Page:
Cartmel Priory

photo by Andy Hawkins

Dedicated to Saint Mary the Virgin and Saint Michael and built for the Augustinian Canons by William Marshall, later to be known as the first Earl of Pembroke, Cartmel Priory, in Cartmel, Cumbria dates back to 1190.

In the twenty years starting 1327 a chapel was provided by Lord Harrington, whose tomb is still located in the building and the gatehouse, which aside from the church itself, is the only remaining structure of the priory, was built between 1330 and 40.

During the fifteenth century extensive refurbishment was carried out due to damage, caused by natural events, to the north part of the church. Massive stained glass windows replaced lancet windows at the easterly end of the church, misericords were put in place in the choir and an extension was added to the tower, which is a feature judged to be unique in England, in that it sits at a forty five degree to the base. The choir screen was built in the sixteeenth century.

Also in the sixteenth century the priory was dissolved under the Dissolution of the Monasteries in 1536 with four monks hanged together with ten supporters from the village. It would have been standard practice at this time to level the church as well as other buildings connected to the priory, but the intervention of the founder, William Marshall saved it. He had provided an alter within the church to the village and a priest to go with it. As the villagers rightly said it was their only place of worship they were allowed to keep it.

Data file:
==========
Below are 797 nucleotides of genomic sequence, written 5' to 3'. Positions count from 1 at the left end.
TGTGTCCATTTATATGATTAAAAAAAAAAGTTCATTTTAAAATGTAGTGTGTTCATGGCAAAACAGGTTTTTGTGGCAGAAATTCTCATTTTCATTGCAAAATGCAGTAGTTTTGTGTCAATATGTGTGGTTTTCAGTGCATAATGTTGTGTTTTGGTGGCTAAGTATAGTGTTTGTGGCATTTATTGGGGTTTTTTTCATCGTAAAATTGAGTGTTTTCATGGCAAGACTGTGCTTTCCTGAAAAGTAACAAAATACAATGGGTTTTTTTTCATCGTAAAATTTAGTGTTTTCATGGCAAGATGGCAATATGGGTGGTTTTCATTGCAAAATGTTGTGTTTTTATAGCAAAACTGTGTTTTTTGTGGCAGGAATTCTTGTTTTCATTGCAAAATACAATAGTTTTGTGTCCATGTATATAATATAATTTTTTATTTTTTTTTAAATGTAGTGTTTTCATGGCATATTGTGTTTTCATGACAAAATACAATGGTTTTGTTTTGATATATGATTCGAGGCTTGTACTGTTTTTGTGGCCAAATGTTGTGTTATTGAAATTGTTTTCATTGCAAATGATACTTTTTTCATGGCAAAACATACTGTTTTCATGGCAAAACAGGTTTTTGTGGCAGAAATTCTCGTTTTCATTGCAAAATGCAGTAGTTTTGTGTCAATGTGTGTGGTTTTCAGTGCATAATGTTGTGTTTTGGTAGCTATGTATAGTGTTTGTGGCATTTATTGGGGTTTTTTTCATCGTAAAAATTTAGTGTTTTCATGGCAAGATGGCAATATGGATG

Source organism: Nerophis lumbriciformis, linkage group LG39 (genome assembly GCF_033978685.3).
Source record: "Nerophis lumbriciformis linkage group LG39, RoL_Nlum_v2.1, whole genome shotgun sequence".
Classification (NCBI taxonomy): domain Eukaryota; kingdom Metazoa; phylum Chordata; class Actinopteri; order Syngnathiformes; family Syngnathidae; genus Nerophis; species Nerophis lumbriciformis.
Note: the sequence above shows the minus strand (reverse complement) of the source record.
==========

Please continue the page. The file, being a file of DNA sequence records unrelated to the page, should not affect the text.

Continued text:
That said, they were not able to keep the lead from being stripped from the nave and it wasn’t until 1618 that George Preston of nearby Holker Hall donated extensive finance allowing the roof to be reinstated, and in turn enabling the villagers to worship in the nave again rather than the choir. Later in the century Roundhead troops stayed in the village using the church for stabling their horses.

Following the dissolution the building has served both as a prison and later as a grammar school.
Further restoration was undertaken to the church in eighteen thirty and in the early nineteen hundreds the gatehouse became a museum before being donated to the Natural Trust who continue to run it as the Cartmel Priory Gatehouse.

Source: Wikipedia – under the GNU Free Doc Licence